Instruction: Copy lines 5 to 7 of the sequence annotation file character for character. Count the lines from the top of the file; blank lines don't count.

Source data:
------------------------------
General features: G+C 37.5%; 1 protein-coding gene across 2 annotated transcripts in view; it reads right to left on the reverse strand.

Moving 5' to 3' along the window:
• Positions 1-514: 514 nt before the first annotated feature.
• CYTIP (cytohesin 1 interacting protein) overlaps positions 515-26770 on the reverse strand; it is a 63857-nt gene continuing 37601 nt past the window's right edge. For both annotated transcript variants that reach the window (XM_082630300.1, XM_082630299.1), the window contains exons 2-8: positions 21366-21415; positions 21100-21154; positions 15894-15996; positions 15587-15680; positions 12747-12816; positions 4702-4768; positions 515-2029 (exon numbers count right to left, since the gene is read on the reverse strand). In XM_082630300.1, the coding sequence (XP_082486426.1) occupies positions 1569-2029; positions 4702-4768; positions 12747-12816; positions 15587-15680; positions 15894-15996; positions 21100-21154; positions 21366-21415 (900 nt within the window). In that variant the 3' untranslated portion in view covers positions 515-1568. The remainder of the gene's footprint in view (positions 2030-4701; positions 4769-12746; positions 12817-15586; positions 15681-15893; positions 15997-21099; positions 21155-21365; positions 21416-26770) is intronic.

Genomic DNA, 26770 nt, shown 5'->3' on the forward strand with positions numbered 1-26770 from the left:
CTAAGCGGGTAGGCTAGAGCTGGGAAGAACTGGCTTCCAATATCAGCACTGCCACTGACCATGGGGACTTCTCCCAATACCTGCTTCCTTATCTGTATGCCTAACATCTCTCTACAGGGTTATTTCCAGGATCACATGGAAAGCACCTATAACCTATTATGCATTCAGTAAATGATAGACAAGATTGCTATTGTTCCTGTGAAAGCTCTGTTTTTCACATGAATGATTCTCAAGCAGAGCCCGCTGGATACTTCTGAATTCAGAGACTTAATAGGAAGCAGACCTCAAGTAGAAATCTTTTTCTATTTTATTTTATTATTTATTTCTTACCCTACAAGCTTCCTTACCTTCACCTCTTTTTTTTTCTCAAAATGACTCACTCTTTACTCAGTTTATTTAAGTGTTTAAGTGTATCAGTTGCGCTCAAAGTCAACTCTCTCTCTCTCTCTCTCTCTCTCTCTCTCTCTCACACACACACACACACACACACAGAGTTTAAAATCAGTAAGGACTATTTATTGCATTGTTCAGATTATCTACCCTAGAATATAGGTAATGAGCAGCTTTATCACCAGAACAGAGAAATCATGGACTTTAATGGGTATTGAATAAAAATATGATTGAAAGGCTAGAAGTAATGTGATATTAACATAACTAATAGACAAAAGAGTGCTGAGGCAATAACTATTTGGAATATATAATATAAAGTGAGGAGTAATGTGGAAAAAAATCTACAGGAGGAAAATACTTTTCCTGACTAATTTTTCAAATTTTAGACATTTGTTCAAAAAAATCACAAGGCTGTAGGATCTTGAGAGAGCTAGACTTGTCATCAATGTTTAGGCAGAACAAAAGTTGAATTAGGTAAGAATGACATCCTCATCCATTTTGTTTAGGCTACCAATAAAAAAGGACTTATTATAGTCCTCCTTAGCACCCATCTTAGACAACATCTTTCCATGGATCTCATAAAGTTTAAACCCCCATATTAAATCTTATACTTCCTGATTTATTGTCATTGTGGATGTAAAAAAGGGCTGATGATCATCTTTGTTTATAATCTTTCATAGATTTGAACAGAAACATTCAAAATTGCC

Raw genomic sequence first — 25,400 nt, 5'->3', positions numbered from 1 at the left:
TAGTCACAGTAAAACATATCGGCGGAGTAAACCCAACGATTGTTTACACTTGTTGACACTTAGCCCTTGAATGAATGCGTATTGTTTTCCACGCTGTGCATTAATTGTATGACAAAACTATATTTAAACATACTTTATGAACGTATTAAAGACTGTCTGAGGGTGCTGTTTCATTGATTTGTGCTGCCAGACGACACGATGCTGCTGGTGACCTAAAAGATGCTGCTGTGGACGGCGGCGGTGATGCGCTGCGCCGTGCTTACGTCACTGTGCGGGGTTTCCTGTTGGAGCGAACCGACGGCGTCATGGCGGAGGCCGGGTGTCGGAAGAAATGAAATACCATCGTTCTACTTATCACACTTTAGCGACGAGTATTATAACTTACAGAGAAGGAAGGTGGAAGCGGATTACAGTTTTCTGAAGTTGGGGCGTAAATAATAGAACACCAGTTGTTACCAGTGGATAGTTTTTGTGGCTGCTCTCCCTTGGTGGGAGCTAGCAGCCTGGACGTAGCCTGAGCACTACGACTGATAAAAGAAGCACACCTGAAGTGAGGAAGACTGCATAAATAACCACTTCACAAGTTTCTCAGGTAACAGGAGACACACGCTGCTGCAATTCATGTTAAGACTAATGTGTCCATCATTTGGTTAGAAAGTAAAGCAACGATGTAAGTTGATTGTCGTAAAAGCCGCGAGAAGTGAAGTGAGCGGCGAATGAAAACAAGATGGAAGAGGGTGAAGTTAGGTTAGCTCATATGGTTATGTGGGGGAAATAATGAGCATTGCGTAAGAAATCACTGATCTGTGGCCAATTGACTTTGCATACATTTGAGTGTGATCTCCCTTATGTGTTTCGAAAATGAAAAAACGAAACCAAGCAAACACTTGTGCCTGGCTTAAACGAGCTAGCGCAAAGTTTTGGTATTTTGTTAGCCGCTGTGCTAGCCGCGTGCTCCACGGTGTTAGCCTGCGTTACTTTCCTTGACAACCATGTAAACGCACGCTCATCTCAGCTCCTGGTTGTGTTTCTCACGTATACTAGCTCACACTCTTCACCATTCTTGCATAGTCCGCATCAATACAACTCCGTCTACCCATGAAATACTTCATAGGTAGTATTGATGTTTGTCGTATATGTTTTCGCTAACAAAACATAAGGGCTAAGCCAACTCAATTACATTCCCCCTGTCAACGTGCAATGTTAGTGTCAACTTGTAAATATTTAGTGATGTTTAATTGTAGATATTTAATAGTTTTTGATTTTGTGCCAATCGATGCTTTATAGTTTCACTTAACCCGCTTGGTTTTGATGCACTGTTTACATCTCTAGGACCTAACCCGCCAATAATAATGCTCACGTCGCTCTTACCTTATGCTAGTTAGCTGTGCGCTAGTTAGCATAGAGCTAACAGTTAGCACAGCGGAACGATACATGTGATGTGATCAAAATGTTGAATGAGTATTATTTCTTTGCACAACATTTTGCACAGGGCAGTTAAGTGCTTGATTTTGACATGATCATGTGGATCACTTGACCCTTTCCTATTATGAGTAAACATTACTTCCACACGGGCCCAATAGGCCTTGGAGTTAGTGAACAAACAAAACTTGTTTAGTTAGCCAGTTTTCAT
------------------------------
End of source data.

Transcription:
Genomic DNA, 26770 nt, shown 5'->3' on the forward strand with positions numbered 1-26770 from the left:
CTAAGCGGGTAGGCTAGAGCTGGGAAGAACTGGCTTCCAATATCAGCACTGCCACTGACCATGGGGACTTCTCCCAATACCTGCTTCCTTATCTGTATGCCTAACATCTCTCTACAGGGTTATTTCCAGGATCACATGGAAAGCACCTATAACCTATTATGCATTCAGTAAATGATAGACAAGATTGCTATTGTTCCTGTGAAAGCTCTGTTTTTCACATGAATGATTCTCAAGCAGAGCCCGCTGGATACTTCTGAATTCAGAGACTTAATAGGAAGCAGACCTCAAGTAGAAATCTTTTTCTATTTTATTTTATTATTTATTTCTTACCCTACAAGCTTCCTTACCTTCACCTCTTTTTTTTTCTCAAAATGACTCACTCTTTACTCAGTTTATTTAAGTGTTTAAGTGTATCAGTTGCGCTCAAAGTCAACTCTCTCTCTCTCTCTCTCTCTCTCTCTCTCTCTCACACACACACACACACACACACAGAGTTTAAAATCAGTAAGGACTATTTATTGCATTGTTCAGATTATCTACCCTAGAATATAGGTAATGAGCAGCTTTATCACCAGAACAGAGAAATCATGGACTTTAATGGGTATTGAATAAAAATATGATTGAAAGGCTAGAAGTAATGTGATATTAACATAACTAATAGACAAAAGAGTGCTGAGGCAATAACTATTTGGAATATATAATATAAAGTGAGGAGTAATGTGGAAAAAAATCTACAGGAGGAAAATACTTTTCCTGACTAATTTTTCAAATTTTAGACATTTGTTCAAAAAAATCACAAGGCTGTAGGATCTTGAGAGAGCTAGACTTGTCATCAATGTTTAGGCAGAACAAAAGTTGAATTAGGTAAGAATGACATCCTCATCCATTTTGTTTAGGCTACCAATAAAAAAGGACTTATTATAGTCCTCCTTAGCACCCATCTTAGACAACATCTTTCCATGGATCTCATAAAGTTTAAACCCCCATATTAAATCTTATACTTCCTGATTTATTGTCATTGTGGATGTAAAAAAGGGCTGATGATCATCTTTGTTTATAATCTTTCATAGATTTGAACAGAAACATTCAAAATTGCC

Raw genomic sequence first — 25,400 nt, 5'->3', positions numbered from 1 at the left: